On a recent jaunt through Ruskin Park, on Denmark Hill, we chanced across this girthsome erection.
It stands, all alone, in the southern corner of the park, too large and isolated to be a bollard. It could be a sawn-off lamp post but, again, you'd expect to see other structures nearby. A place to tie a horse? A new design of TARDIS? What is it?
The sensible thing to do would be to phone up the council or contact the Friends of Ruskin Park. But it's much more fun to ask Twitter. Suggestions ranged from the sensible...
To the silly...
Like the mystery pillar itself, most people were stumped. Even long-term locals were scratching their heads.
And then we had a series of breakthroughs...
It suddenly seemed like an open-and-shut case. The strange object is an amputated stinkpipe. These tall flues were erected — mostly in the Victorian era — to vent sewer gases. There's a whole blog about them.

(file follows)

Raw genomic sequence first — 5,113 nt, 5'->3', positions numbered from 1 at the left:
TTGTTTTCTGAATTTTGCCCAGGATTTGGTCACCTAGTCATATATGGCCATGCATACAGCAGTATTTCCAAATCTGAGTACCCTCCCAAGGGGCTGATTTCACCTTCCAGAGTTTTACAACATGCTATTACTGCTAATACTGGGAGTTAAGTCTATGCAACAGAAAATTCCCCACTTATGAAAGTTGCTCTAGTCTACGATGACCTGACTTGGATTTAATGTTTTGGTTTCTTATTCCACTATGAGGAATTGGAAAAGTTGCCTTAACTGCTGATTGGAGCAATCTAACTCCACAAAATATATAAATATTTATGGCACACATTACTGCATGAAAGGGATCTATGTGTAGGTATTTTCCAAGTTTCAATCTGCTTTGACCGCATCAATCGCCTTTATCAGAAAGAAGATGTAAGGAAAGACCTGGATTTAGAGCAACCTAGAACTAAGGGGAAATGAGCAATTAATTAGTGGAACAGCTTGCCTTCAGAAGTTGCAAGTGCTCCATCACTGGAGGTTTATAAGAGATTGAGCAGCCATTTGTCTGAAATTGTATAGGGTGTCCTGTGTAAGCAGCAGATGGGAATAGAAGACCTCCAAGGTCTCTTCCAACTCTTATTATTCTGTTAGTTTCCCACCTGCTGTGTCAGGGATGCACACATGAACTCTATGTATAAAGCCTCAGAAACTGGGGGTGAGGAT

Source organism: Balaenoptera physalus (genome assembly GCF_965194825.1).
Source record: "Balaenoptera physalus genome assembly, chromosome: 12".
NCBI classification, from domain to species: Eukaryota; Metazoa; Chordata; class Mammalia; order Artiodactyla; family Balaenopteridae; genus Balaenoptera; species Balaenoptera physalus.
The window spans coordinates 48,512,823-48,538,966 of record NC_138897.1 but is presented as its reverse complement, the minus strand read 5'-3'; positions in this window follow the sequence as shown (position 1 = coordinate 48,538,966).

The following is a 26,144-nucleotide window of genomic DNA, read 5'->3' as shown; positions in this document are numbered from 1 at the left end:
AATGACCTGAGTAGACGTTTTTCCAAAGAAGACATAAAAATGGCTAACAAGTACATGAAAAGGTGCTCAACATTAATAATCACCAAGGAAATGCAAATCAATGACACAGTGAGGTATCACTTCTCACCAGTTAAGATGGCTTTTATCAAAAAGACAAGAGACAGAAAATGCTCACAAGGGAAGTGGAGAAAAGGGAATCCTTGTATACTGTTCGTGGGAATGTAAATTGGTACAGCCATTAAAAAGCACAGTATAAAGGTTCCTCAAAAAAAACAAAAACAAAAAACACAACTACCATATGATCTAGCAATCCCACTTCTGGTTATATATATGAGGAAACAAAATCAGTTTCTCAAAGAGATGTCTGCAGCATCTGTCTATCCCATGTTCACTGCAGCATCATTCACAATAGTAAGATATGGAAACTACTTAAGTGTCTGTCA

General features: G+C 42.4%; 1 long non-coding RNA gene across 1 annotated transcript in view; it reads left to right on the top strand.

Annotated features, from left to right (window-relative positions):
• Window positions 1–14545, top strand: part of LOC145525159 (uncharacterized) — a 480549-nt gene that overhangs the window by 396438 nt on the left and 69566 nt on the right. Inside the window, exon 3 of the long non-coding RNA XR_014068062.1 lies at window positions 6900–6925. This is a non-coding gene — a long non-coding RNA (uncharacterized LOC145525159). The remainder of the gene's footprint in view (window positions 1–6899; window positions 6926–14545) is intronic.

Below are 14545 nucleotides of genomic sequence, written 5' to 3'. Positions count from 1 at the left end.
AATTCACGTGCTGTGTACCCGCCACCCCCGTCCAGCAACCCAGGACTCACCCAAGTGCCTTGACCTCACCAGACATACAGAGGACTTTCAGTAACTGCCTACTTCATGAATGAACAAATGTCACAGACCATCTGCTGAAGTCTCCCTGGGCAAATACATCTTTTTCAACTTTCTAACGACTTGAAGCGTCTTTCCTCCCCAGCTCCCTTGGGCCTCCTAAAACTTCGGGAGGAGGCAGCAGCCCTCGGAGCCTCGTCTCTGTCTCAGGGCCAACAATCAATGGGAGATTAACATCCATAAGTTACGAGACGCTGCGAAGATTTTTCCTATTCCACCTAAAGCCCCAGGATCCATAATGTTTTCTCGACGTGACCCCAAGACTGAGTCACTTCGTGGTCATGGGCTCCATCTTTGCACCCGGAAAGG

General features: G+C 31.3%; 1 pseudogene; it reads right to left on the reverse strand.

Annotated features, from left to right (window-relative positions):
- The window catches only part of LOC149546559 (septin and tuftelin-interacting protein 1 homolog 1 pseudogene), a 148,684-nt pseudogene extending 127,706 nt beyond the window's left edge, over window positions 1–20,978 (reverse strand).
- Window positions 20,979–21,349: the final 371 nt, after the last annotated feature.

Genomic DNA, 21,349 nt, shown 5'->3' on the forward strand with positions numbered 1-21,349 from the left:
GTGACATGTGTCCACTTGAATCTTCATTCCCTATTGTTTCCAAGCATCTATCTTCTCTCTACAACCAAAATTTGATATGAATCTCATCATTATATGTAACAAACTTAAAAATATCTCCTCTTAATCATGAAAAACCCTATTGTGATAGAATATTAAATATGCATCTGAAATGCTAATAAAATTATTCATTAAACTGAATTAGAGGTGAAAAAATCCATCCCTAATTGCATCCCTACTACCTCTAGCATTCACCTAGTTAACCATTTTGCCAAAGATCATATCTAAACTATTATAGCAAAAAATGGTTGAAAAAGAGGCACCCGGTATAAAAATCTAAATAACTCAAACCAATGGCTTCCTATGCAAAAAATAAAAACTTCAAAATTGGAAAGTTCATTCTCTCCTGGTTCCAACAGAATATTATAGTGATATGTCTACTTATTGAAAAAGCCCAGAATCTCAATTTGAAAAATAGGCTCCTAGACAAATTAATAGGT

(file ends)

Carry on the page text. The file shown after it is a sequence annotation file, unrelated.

The capped off column lines up neatly with a tributary of the Earl's Sluice, one of the 'lost rivers of London' that's now buried beneath the park as part of the sewer network. It's tempting to suggest that the pipe is therefore a marker for that lost river, although it could have served an adjacent sewer.
Since this article was first published, the Friends of Ruskin Park have since written in with further confirmation:
When and why it was cut down remains a mystery, but its curved stump has invited lewd comparisons.
With thanks to everyone else who contributed ideas and links. For the full thread, see @mattfromlondon's Twitter.